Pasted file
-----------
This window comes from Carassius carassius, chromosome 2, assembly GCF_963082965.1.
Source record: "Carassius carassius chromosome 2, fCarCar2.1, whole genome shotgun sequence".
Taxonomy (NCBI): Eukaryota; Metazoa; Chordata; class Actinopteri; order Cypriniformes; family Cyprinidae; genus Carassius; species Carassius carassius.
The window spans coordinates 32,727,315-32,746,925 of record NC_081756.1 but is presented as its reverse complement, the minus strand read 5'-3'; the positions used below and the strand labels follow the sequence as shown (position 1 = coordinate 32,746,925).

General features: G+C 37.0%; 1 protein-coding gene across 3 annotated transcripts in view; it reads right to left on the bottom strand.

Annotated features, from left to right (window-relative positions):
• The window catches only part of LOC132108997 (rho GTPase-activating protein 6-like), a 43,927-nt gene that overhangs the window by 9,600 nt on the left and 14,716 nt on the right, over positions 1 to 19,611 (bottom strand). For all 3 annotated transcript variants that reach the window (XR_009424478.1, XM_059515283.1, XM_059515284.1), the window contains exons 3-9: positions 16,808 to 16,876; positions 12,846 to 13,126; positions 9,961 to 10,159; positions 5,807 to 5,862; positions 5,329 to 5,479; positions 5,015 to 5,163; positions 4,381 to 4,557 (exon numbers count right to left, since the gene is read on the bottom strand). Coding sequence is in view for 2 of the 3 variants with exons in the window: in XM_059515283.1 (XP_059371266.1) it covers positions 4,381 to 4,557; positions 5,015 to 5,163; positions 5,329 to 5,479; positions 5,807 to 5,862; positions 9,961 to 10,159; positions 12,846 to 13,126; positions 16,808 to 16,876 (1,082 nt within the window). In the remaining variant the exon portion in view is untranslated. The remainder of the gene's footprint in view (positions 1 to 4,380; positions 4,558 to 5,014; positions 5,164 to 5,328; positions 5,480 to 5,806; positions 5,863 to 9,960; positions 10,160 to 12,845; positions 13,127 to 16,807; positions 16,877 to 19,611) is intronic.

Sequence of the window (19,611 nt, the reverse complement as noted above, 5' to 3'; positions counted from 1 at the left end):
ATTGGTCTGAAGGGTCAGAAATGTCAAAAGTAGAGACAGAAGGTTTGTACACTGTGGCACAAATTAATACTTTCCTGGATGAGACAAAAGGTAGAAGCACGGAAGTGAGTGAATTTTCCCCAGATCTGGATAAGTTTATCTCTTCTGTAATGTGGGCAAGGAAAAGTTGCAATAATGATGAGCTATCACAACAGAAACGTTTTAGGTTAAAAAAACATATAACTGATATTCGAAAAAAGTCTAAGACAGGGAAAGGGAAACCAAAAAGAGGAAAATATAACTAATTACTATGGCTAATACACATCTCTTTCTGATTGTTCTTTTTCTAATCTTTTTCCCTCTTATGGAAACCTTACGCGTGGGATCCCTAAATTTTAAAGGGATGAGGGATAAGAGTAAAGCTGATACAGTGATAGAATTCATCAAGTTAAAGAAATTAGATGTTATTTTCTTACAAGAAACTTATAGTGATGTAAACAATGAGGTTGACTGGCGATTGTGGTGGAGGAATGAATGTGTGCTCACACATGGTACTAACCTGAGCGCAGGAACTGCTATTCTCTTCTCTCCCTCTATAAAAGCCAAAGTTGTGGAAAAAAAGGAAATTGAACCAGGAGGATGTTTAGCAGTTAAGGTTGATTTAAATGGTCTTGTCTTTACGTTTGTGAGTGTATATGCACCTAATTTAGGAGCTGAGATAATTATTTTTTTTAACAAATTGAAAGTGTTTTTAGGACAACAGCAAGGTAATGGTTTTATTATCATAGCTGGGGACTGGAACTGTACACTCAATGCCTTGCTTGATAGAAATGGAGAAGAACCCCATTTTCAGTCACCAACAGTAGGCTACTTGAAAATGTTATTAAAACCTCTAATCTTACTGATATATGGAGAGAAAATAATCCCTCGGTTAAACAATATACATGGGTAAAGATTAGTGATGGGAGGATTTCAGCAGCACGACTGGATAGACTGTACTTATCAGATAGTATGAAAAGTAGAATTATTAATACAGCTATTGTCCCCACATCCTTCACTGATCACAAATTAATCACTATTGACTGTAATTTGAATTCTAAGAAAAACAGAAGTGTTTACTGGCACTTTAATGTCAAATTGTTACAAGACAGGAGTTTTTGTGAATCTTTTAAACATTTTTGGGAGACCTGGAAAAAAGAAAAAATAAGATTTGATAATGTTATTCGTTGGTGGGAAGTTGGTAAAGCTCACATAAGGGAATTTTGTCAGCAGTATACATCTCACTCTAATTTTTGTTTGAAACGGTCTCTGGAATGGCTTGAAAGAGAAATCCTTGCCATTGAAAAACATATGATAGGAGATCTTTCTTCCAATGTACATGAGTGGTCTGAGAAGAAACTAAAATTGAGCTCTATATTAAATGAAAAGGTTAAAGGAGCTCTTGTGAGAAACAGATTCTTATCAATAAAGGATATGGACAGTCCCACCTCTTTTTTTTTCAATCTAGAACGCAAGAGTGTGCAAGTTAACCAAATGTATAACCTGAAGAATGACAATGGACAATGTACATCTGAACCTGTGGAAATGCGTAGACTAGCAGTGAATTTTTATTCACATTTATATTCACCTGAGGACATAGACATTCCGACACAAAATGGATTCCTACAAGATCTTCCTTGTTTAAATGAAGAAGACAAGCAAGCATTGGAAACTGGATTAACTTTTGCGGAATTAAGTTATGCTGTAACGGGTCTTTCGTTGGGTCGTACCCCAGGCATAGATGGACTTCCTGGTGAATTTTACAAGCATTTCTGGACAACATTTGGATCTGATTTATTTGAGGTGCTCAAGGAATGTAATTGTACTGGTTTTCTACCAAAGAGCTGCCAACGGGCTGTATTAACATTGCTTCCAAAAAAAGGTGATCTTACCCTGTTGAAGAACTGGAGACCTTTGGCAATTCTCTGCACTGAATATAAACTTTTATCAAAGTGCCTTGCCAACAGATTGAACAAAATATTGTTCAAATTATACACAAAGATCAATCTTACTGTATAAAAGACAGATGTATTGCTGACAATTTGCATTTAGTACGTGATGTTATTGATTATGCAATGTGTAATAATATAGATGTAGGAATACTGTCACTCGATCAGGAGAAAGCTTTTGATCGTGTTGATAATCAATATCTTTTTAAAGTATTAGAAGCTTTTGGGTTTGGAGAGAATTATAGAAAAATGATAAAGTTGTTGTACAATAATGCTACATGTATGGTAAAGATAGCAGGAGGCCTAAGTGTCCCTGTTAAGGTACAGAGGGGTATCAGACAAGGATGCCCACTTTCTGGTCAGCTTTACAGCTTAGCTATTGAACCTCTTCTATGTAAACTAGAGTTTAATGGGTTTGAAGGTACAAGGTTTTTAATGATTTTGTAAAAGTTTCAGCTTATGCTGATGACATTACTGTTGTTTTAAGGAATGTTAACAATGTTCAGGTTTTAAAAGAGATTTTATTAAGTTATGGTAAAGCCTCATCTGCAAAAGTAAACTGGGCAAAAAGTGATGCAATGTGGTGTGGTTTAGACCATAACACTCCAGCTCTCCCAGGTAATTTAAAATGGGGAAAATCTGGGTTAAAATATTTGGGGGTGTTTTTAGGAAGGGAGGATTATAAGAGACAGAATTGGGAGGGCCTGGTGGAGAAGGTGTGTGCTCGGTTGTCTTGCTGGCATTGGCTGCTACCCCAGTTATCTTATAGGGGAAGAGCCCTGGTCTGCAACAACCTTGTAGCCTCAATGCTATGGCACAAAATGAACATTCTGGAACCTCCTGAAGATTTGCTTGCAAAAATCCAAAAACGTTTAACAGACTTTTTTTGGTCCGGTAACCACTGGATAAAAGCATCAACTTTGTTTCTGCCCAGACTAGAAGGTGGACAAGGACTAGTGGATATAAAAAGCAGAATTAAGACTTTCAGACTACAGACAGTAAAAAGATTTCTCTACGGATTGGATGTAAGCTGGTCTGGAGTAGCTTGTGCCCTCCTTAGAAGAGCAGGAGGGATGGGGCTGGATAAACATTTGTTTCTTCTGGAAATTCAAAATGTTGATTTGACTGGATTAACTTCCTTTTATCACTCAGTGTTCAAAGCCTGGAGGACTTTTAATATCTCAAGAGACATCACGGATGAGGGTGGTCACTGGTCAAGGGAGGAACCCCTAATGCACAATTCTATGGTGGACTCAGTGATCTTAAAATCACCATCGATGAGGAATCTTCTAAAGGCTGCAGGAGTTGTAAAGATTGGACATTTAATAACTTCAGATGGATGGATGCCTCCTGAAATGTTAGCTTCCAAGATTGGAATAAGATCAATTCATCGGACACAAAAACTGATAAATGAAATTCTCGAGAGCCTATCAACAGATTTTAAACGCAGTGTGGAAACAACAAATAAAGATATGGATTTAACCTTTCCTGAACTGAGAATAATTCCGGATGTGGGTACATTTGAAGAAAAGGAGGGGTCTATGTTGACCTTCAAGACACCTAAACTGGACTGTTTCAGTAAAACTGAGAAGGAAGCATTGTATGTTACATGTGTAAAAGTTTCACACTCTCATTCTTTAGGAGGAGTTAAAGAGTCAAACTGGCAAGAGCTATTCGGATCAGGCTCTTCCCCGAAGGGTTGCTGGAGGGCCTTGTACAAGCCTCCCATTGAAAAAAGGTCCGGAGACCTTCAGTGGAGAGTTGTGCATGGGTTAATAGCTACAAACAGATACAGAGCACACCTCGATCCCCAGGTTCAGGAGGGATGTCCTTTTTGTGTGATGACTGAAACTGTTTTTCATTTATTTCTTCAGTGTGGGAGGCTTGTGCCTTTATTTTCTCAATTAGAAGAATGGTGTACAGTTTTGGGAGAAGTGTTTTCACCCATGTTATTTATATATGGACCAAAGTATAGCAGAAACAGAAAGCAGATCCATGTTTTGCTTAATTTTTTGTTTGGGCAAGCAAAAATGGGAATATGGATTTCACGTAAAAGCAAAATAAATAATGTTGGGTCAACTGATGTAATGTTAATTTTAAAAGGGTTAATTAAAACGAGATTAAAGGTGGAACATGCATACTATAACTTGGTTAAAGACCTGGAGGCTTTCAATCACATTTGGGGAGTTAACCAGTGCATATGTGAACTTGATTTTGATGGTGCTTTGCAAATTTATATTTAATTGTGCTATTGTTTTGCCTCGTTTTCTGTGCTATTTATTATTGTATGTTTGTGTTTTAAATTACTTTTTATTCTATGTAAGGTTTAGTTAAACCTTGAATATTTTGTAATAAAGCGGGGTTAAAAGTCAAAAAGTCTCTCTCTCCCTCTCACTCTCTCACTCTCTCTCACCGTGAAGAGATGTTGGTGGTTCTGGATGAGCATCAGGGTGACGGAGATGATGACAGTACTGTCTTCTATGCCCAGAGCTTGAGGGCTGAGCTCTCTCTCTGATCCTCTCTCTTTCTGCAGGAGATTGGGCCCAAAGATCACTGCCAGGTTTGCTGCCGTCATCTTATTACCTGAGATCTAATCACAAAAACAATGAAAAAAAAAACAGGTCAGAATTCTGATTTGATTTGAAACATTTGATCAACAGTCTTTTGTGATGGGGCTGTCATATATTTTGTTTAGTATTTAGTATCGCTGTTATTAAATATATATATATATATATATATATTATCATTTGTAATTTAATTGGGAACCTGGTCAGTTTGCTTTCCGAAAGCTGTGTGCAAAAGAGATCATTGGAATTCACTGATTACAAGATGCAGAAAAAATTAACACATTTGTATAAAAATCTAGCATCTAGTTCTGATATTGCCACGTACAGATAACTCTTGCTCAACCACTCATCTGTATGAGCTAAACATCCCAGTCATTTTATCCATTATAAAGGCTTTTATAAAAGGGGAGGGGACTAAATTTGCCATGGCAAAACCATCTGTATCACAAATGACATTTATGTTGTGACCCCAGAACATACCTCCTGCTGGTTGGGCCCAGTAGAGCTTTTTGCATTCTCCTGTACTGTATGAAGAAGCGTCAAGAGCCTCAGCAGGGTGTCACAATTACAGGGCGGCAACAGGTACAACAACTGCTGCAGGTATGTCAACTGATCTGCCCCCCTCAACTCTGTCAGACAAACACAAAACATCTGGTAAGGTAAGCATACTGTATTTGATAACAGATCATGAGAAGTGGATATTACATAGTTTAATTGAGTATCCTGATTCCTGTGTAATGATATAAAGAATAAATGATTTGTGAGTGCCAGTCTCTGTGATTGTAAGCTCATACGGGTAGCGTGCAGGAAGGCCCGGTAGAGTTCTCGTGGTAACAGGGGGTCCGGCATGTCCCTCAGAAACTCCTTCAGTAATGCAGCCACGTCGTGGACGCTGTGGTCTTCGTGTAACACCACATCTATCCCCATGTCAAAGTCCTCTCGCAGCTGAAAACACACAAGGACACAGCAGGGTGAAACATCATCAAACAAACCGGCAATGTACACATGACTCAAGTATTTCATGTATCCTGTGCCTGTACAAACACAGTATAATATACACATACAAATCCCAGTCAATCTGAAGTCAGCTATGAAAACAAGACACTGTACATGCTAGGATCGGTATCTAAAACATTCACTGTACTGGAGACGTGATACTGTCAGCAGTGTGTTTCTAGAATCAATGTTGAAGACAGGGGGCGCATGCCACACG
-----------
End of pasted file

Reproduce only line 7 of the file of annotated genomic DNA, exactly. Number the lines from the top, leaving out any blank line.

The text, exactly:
• The window catches only part of LOC132108997 (rho GTPase-activating protein 6-like), a 43,927-nt gene that overhangs the window by 9,600 nt on the left and 14,716 nt on the right, over positions 1 to 19,611 (bottom strand). For all 3 annotated transcript variants that reach the window (XR_009424478.1, XM_059515283.1, XM_059515284.1), the window contains exons 3-9: positions 16,808 to 16,876; positions 12,846 to 13,126; positions 9,961 to 10,159; positions 5,807 to 5,862; positions 5,329 to 5,479; positions 5,015 to 5,163; positions 4,381 to 4,557 (exon numbers count right to left, since the gene is read on the bottom strand). Coding sequence is in view for 2 of the 3 variants with exons in the window: in XM_059515283.1 (XP_059371266.1) it covers positions 4,381 to 4,557; positions 5,015 to 5,163; positions 5,329 to 5,479; positions 5,807 to 5,862; positions 9,961 to 10,159; positions 12,846 to 13,126; positions 16,808 to 16,876 (1,082 nt within the window). In the remaining variant the exon portion in view is untranslated. The remainder of the gene's footprint in view (positions 1 to 4,380; positions 4,558 to 5,014; positions 5,164 to 5,328; positions 5,480 to 5,806; positions 5,863 to 9,960; positions 10,160 to 12,845; positions 13,127 to 16,807; positions 16,877 to 19,611) is intronic.